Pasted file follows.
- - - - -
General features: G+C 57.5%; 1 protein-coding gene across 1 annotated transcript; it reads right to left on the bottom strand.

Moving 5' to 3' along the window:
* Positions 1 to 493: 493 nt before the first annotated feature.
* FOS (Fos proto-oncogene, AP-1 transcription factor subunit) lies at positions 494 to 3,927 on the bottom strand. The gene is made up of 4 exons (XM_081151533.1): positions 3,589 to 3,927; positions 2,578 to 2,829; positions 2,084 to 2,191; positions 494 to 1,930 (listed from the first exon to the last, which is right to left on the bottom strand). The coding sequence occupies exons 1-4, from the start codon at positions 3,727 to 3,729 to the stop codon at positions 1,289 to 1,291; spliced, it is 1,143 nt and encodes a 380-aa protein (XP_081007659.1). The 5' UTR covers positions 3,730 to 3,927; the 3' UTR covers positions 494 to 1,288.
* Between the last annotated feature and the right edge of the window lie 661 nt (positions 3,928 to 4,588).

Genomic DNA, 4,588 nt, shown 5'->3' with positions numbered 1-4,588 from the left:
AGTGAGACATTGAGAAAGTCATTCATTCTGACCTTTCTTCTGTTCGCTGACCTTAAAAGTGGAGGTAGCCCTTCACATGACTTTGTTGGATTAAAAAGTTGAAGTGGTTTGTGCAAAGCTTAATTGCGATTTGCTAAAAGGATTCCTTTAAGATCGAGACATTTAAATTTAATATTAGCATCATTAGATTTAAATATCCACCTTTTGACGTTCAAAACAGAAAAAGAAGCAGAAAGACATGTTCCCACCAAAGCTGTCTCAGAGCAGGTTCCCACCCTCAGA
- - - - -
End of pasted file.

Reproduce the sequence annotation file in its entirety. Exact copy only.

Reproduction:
General features: G+C 57.5%; 1 protein-coding gene across 1 annotated transcript; it reads right to left on the bottom strand.

Moving 5' to 3' along the window:
* Positions 1 to 493: 493 nt before the first annotated feature.
* FOS (Fos proto-oncogene, AP-1 transcription factor subunit) lies at positions 494 to 3,927 on the bottom strand. The gene is made up of 4 exons (XM_081151533.1): positions 3,589 to 3,927; positions 2,578 to 2,829; positions 2,084 to 2,191; positions 494 to 1,930 (listed from the first exon to the last, which is right to left on the bottom strand). The coding sequence occupies exons 1-4, from the start codon at positions 3,727 to 3,729 to the stop codon at positions 1,289 to 1,291; spliced, it is 1,143 nt and encodes a 380-aa protein (XP_081007659.1). The 5' UTR covers positions 3,730 to 3,927; the 3' UTR covers positions 494 to 1,288.
* Between the last annotated feature and the right edge of the window lie 661 nt (positions 3,928 to 4,588).

Genomic DNA, 4,588 nt, shown 5'->3' with positions numbered 1-4,588 from the left:
AGTGAGACATTGAGAAAGTCATTCATTCTGACCTTTCTTCTGTTCGCTGACCTTAAAAGTGGAGGTAGCCCTTCACATGACTTTGTTGGATTAAAAAGTTGAAGTGGTTTGTGCAAAGCTTAATTGCGATTTGCTAAAAGGATTCCTTTAAGATCGAGACATTTAAATTTAATATTAGCATCATTAGATTTAAATATCCACCTTTTGACGTTCAAAACAGAAAAAGAAGCAGAAAGACATGTTCCCACCAAAGCTGTCTCAGAGCAGGTTCCCACCCTCAGA